"We didnt have any wheat after rape where we hadnt used RCF and so we dont have a non-treatment comparison," says Mr Attwood. "But a cousins wheat after rape in a field next to one of mine had a big slug problem, and it hadnt had any paper waste treatment."
However, its main benefits are higher soil pH and the slow release of nitrogen by the organic matter throughout the growing season, he reckons. In 99 these led to his best wheat yields and grain quality to date. Milling wheat proteins were all above 13% and specific weights in the low 80s, while milling and feed variety yields averaged around 9.9t/ha (4t/acre) compared with under 7.5t/ha (3t/acre) before he began using paper waste.
He finds that extra nitrogen is essential for crops on RCF-treated land. So just after emergence he applies all of the free 63kg/ha (50 units/acre) supplied by CGS to his early drilled wheat and a third more than that prior to drilling the later crops. In addition, a bit extra, not supplied by CGS, is applied in early spring.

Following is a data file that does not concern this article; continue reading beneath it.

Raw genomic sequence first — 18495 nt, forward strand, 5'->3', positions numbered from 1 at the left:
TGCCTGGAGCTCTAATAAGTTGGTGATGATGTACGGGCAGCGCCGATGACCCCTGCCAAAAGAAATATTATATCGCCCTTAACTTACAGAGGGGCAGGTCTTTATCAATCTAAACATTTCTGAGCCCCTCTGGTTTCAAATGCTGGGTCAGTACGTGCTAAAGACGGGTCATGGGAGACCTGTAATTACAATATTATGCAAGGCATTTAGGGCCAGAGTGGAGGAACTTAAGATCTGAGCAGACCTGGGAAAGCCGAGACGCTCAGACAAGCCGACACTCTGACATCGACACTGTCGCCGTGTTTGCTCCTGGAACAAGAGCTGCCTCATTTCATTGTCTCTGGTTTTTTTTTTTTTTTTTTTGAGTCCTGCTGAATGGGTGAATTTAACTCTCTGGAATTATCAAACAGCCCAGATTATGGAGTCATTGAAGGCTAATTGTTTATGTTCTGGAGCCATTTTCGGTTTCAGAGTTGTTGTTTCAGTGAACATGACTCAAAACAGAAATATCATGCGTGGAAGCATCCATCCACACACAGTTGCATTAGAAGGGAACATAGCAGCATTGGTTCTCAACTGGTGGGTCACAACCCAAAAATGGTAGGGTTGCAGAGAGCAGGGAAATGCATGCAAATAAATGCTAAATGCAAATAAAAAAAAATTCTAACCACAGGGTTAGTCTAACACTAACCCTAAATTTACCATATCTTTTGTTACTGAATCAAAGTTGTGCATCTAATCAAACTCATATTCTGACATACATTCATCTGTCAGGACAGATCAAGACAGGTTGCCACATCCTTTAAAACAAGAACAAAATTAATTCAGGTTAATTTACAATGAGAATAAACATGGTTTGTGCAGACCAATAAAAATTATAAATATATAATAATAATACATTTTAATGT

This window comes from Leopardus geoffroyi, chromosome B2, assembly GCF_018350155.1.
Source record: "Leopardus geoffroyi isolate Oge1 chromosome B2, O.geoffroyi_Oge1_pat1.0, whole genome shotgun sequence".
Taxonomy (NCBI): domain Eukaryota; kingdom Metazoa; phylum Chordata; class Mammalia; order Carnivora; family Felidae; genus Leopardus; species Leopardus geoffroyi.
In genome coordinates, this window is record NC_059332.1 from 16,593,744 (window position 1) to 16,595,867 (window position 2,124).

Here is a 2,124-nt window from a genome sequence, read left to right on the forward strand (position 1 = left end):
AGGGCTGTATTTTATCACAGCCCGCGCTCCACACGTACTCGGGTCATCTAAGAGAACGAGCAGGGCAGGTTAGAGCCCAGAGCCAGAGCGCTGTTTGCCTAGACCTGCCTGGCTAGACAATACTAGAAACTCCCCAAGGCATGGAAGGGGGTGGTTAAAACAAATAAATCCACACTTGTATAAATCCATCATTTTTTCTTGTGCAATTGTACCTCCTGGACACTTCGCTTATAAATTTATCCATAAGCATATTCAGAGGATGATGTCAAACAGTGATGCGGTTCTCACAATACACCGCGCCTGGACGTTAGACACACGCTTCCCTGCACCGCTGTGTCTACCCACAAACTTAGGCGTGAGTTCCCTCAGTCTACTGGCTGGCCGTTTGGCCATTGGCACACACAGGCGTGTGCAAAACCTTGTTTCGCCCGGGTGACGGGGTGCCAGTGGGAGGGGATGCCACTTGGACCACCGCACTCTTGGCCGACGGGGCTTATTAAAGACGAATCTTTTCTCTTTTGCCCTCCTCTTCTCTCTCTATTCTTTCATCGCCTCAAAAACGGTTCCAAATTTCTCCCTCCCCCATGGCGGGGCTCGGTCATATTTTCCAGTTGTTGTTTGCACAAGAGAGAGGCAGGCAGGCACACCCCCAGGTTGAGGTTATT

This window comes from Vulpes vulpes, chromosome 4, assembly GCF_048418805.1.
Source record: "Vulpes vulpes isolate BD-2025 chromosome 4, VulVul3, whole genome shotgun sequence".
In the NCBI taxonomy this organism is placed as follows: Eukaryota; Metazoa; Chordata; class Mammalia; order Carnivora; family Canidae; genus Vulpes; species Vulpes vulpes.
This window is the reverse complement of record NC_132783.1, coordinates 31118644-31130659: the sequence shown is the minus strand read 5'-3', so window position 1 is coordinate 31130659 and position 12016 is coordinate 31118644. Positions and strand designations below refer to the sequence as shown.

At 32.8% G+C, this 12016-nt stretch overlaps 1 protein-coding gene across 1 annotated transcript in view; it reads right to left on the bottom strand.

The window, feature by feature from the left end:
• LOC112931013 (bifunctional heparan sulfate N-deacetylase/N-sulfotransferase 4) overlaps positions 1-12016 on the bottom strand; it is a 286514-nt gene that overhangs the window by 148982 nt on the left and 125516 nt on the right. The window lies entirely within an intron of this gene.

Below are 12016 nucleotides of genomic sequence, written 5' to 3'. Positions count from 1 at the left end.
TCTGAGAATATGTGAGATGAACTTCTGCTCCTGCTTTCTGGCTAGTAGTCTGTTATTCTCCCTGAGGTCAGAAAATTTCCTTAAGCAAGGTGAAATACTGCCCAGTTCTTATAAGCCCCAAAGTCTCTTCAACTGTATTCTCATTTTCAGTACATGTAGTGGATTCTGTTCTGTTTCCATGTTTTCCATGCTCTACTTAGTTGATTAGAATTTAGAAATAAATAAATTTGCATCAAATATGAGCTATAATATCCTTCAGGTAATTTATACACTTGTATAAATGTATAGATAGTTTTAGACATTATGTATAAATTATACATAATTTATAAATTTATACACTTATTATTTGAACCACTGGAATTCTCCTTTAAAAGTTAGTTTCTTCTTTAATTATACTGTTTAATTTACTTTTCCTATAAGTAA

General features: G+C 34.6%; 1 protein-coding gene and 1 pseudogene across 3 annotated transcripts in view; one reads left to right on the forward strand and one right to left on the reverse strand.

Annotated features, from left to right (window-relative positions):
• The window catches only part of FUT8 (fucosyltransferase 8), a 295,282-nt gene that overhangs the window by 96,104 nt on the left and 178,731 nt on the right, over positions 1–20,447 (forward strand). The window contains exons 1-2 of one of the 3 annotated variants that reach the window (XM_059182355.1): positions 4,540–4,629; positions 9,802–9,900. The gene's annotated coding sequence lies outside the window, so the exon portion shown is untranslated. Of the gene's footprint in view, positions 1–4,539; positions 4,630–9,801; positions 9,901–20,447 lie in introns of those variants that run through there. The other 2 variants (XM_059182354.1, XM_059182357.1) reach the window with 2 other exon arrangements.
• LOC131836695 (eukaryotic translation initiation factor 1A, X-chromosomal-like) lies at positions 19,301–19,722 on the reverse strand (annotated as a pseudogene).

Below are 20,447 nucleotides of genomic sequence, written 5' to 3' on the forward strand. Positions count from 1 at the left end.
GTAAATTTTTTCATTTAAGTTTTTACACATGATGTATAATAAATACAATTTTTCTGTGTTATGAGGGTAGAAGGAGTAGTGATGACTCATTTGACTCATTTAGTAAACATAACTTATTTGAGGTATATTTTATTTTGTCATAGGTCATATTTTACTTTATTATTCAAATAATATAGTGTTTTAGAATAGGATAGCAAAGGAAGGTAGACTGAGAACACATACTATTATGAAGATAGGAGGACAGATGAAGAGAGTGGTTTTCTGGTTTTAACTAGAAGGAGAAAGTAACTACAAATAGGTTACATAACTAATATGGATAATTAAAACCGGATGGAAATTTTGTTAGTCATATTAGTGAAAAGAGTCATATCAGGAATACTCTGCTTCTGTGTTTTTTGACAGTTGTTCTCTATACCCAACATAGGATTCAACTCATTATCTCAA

"Crop yellowing due to nitrogen starvation can be extreme and without the autumn dressing you can get plants losses," declares Mr Attwood.
Because the nitrogen lock-up tends to affect oilseed rape even more severely than wheat, he now applies the RCF after rape, not before it. The other slot for RCF treatment is before spring beans because they can tolerate nitrogen shortage.
So far he has ignored RCFs P and K content, relying on it to raise his soil indices of these nutrients, currently 2s and 3s.
Total nitrogen 133 233
Available N year 1 66 115
AvailableN year 2 30 70
Available P 27 74
Available K 18 35
Available Mg 150 44
pH 8.4 7.0
Liming equivalent 9.0t 3.0t
Dry matter % 58.3 27.0